The Warriors snapped the Cavaliers three game win-streak despite being without their best player. Sorry David Lee fans, but Curry is by far Golden State’s most valuable player.
The loss ends Cleveland’s hot streak that saw them record three straight victories against opponents above them in the standings. After Kyrie Irving’s incredible three-pointer to steal the 99-98 victory against the Toronto Raptors, some in Cleveland began mentioning a potential run at the final playoff seed. With the news Curry wouldn’t be able to play, it appeared the Cavaliers streak had a good chance of continuing before the Warriors quickly showed they had other plans.
The top three scorers in the contest all belonged to Golden State. Klay Thompson had a phenomenal outing with 32 points, seven rebounds and three blocks while shooting 6-for-8 from the three-point line. Lee, the team’s only all-star because Western Conference coaches clearly have no respect for Curry, delivered 20 points, 13 rebounds and eight assists while going 8 for 12 from the field. Meanwhile, Curry’s replacement in the starting line-up, Jarrett Jack, stepped up and finished with 26 points and 12 assists.
The Cavaliers have no reason to hang their heads even though the Warriors were without Curry. Cleveland battled hard throughout the contest, and even attempted a late game run cutting the deficit to eight despite being down by as many as 16, proving the young roster has little understanding of the word “quit”.
It was the second time this season the Warriors defeated the Cavaliers after a 106-96 victory in Golden State on Nov. 7. Lee also had a double-double in that contest while Irving was a near triple-double threat finishing with 28 points, seven assists and six rebounds. Unfortunately, the Warriors were better prepared for the young point guard this time around, as they limited Irving to nearly half his production from the first game. Irving finished with only 14 points, four assists, and three rebounds in the game.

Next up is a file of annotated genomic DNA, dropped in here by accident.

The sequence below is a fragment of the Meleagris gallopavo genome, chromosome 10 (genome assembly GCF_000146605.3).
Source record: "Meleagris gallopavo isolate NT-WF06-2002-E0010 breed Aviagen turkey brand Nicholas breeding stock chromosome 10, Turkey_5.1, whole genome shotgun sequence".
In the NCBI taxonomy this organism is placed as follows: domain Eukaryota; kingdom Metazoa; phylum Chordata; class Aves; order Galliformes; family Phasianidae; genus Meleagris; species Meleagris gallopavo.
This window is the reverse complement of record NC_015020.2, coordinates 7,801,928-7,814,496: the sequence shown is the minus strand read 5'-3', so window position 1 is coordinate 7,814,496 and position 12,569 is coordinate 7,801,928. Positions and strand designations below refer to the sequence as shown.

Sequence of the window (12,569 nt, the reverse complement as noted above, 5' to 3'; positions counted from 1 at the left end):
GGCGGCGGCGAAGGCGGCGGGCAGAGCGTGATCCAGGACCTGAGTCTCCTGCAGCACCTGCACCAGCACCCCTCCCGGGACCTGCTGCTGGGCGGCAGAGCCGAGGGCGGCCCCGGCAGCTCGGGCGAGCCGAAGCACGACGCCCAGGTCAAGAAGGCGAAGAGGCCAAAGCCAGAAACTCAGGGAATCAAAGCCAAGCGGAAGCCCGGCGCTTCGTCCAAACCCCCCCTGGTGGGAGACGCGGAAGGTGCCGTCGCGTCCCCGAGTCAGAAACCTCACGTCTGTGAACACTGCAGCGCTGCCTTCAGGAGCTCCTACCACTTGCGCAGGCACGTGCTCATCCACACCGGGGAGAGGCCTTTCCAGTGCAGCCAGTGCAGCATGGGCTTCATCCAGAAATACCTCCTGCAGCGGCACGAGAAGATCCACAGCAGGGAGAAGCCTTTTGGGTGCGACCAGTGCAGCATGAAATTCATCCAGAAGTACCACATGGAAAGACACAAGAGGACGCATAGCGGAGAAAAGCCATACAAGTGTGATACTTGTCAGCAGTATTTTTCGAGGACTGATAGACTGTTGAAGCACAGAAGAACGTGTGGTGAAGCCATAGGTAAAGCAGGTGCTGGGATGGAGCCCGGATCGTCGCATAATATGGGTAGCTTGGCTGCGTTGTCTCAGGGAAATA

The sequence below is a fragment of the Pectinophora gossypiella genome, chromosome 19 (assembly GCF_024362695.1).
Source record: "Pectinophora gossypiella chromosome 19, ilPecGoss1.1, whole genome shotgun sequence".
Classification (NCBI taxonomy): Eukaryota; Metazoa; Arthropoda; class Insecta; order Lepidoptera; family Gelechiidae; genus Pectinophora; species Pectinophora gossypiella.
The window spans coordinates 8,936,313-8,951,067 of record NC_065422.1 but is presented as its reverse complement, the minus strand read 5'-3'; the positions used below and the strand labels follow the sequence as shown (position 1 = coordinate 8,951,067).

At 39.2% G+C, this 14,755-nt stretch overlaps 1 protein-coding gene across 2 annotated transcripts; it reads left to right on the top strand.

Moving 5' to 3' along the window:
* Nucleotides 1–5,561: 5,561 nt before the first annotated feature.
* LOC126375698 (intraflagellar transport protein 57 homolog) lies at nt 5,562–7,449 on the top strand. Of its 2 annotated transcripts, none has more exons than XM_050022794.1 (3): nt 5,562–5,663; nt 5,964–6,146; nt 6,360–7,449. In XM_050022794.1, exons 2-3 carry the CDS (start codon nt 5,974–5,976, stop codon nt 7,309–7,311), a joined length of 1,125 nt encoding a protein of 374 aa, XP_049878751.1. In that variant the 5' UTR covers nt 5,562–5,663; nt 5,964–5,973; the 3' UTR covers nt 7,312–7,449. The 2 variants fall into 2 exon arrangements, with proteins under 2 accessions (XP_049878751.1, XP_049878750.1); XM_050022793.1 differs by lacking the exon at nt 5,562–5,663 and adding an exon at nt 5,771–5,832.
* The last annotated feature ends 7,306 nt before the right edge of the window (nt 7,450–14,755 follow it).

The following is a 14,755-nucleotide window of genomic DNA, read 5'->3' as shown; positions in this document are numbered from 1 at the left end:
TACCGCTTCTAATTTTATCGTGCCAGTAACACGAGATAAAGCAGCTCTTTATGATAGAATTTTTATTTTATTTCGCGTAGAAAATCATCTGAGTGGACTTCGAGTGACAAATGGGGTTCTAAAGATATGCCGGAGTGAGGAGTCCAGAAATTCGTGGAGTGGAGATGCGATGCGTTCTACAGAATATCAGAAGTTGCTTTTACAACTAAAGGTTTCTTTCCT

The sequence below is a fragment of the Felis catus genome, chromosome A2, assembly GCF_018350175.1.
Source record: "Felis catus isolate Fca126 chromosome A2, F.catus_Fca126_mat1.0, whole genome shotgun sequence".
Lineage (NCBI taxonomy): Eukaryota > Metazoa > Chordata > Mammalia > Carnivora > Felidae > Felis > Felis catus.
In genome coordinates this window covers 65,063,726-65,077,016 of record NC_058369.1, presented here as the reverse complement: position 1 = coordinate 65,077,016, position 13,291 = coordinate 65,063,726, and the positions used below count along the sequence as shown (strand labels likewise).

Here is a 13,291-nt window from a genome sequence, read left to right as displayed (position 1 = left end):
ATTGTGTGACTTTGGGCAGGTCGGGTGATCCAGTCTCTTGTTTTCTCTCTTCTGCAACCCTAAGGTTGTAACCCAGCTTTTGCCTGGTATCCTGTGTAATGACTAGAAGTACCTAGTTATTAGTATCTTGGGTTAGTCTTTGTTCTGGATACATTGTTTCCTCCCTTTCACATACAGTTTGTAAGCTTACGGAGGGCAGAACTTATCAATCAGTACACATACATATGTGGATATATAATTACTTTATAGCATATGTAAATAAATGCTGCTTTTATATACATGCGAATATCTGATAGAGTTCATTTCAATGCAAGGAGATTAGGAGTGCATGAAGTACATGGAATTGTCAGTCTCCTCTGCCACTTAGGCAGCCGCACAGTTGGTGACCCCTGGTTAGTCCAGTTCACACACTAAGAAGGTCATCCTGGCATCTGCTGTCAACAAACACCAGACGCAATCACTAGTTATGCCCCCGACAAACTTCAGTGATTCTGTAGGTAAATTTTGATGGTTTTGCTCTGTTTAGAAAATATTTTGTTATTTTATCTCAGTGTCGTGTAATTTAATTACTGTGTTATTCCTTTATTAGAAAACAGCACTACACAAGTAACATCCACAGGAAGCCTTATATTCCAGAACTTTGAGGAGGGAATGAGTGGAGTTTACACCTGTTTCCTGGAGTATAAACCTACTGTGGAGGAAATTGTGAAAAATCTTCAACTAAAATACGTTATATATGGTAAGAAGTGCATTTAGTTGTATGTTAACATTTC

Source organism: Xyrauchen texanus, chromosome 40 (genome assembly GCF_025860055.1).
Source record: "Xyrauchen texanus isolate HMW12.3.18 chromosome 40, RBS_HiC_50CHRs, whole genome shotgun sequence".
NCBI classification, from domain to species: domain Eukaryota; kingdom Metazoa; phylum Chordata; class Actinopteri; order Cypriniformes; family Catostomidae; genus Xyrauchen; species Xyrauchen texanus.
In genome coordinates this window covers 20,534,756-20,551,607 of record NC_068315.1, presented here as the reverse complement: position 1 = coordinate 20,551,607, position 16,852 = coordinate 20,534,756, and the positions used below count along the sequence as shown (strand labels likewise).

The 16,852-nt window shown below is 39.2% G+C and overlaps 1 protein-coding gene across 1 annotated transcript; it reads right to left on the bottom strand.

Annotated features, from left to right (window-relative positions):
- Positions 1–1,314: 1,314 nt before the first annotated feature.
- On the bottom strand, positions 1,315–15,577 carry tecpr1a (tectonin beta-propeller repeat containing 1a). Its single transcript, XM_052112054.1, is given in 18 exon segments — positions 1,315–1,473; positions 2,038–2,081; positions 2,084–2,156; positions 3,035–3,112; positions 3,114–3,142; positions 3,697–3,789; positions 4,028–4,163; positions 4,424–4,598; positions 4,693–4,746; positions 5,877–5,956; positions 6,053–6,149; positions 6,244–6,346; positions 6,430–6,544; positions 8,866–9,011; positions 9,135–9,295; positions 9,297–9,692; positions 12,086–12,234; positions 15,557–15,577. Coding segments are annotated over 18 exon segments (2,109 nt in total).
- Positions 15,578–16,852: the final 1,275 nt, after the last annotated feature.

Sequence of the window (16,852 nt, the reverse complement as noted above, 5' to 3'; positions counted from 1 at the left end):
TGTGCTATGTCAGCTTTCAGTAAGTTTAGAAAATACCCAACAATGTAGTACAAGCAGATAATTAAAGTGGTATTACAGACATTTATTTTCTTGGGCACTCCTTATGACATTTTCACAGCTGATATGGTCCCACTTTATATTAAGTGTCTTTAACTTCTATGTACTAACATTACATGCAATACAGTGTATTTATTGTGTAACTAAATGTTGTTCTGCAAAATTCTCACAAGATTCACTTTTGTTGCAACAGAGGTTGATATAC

Being prepared for defensive adjustments against tougher opponents the second time around is something the 20 year-old guard will need to get better at as his career progresses. It should be pointed out he was battling the flu against Golden State, however the lesson about defensive adjustments by the opposition is still something the second year guard most grow more comfortable with. Given the development Irving has shown so far this season, that is something he’ll likely quickly continue to improve on.
It’s scary to think Irving could still be a junior in college, yet has already proven he can play at one the highest levels in the best basketball league in the world.